Vast resources from both parties and many political interest groups are pouring into the 12 most competitive states. Any small trend toward either party could tip these races, which means that the Senate majority could be anywhere from 53 Democrats to 53 Republicans. The final outcome will probably hinge on one or two seats at most—with an evenly divided Senate or even a two-seat Republican majority strong possibilities. Just as with the House, this Senate election promises to be one of the closest midterm elections since 1954, when Senate control hung on a single seat.
1. For the purposes of this article we used the average of two estimations: one where “vulnerable” was defined as members more than 1.25 standard deviations in an appropriately liberal or conservative direction from their predicted score for their district, and one where the vulnerability standard was 1.5 standard deviations of difference.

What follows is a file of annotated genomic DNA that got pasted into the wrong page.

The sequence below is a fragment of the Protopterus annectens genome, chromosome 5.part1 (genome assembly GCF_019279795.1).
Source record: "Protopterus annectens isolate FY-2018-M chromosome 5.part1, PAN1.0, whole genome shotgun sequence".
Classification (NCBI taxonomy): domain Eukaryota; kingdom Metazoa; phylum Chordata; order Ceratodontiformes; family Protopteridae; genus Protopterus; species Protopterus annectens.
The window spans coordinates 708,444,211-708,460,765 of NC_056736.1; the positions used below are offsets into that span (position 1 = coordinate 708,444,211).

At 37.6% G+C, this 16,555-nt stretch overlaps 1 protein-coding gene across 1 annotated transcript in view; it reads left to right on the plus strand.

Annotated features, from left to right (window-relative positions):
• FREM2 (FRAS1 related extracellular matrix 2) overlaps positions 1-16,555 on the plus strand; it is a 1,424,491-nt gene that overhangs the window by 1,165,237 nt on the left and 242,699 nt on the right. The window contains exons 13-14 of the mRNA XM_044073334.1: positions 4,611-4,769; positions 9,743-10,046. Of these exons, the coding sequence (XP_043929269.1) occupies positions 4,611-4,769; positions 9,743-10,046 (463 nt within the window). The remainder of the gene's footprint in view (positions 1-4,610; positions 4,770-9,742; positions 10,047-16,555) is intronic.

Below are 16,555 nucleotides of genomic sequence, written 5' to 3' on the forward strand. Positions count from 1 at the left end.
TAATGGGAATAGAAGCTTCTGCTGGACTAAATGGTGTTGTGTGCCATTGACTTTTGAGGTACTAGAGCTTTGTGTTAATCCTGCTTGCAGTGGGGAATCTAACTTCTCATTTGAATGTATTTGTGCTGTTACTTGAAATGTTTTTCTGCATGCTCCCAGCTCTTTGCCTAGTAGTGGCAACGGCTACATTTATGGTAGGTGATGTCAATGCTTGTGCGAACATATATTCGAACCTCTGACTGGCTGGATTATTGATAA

2. This disparity in “at-risk” seats seems to favor Republicans on the surface, but, historically, “out-of-step” Democrats have managed to win reelection more often than their Republican counterparts.
3. We are defining “base” as the total number of incumbents running, after accounting for partisan losses or gains in those seats. Thus after the base is established, it is the open seats that matter for control of the chamber.
* This article was written on September 15. Two weeks later, on September 30, Senator Robert Torricelli withdrew from the New Jersey Senate race, confirming our prediction that his seat was in danger. Torricelli cited a desire to help Democrats retain control of the Senate and suggested that a substitute candidate not dogged by scandal would win. Torricelli's withdrawal and the subsequent attempts to place former senator Frank Lautenberg on the ballot in his place have thrown the race into chaos.